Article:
Like everything else in the nine months leading up to your pregnancy, getting yourself fresh and clean can be a difficult and strenuous task. In the shower, you’ll feel incapable of reaching the areas you normally reach, which will leave you feeling less than your best afterwards. Even if you prefer the shower, you might want to switch to baths when your baby bump gets especially large. Sitting in the tub will give you the ability to better reach all of your body, and it will also serve as a relaxing ritual at the end of a long, ankle-swollen day.

While bathing during your pregnancy is a good idea, there are a few tips you should know that will protect you and your baby. Studies show that extreme heat, especially in the third trimester, has been linked to serious pregnancy and birth complications that could threaten your baby’s life. Technically, you should measure your bath water with a bath thermometer. The water should not exceed 98 degrees Fahrenheit. If you don’t have a bath water, run the hot and cold water together so that it is lukewarm and not hot. If you need to slowly ease yourself in because of the heat, it is too hot.

When you’re sure the temperature is safe, it’s important that you stay safe in other ways as well. Only bathe when your partner or another family member is home to help you in and out of the tub. Many pregnancy injuries happen in the bathroom because women are not accustomed to their new center of gravity. Imbalance combined with a slippery surface could mean a trip to the hospital, so always make sure someone is home even if only to hear your call for help. Keep a glass of water with you when you use the tub to prevent dehydration too, since the heat and steam could leave you feeling parched. Finally, don’t get out of the tub until it has drained. The same study showed that sudden, drastic temperature changes could cause a blood pressure drop, which is dangerous for you and your baby. Let your body cool down slowly.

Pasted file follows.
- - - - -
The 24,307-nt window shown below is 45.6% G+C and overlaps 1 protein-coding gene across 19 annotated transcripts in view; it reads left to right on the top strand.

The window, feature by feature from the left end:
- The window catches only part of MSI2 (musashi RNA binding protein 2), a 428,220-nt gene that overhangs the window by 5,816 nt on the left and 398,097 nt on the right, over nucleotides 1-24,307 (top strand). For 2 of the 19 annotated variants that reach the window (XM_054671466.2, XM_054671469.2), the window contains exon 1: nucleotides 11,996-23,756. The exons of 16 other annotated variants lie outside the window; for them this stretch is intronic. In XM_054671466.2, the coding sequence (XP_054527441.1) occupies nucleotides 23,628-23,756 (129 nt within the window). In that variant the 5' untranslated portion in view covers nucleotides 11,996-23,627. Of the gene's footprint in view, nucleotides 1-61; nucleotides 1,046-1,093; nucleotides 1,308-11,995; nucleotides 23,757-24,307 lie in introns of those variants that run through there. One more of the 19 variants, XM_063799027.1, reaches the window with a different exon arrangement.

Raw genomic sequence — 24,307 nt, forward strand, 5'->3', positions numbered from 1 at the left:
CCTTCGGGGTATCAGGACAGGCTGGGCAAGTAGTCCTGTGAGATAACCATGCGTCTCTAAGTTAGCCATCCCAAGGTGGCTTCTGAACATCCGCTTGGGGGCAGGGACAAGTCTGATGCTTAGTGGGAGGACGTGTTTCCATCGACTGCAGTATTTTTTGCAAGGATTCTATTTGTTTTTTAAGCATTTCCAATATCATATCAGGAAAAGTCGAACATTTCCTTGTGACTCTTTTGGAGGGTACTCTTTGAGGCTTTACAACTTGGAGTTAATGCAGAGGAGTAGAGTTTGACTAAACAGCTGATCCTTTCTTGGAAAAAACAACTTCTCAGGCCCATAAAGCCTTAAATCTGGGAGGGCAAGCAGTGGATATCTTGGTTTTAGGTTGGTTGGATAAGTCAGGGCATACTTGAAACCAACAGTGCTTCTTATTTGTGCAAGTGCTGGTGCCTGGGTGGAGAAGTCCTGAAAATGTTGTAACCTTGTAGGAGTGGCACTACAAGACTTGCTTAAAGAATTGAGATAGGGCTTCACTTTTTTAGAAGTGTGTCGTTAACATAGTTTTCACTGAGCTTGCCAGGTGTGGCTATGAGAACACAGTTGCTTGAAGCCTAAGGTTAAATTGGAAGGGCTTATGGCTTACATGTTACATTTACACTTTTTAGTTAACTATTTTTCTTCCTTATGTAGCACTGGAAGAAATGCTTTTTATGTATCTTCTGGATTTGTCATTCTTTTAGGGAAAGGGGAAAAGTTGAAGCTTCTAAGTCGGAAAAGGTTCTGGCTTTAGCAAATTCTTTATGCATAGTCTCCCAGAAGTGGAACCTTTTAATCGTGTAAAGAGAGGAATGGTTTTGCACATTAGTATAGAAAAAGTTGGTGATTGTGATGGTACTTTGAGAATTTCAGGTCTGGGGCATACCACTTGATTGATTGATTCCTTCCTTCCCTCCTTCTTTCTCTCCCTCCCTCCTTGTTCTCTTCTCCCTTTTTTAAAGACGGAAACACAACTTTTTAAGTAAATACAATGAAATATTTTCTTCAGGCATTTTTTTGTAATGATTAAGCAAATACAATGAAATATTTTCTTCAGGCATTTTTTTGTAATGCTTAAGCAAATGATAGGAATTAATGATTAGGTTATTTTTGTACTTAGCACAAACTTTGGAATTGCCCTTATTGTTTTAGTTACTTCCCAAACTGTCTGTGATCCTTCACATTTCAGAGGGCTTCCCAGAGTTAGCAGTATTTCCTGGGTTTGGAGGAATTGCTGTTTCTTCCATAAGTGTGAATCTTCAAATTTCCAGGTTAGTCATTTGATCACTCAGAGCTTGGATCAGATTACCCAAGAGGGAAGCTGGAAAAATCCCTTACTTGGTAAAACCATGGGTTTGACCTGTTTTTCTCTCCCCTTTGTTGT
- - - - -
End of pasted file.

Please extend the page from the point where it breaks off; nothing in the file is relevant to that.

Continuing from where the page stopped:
Bathing is one of those pregnancy requirements that you might not actually mind. Even if you’re more of a shower-person, you’ll quickly get used to the intense relaxation you feel when you submerge your body in warm, comforting water after a long day.

Source: Tanya TIllett: Pregnancy Pause: Extreme Heat Linked to Shortened Gestation. Environmental Health Perspectives Volume 119 Issue 10 October 2011

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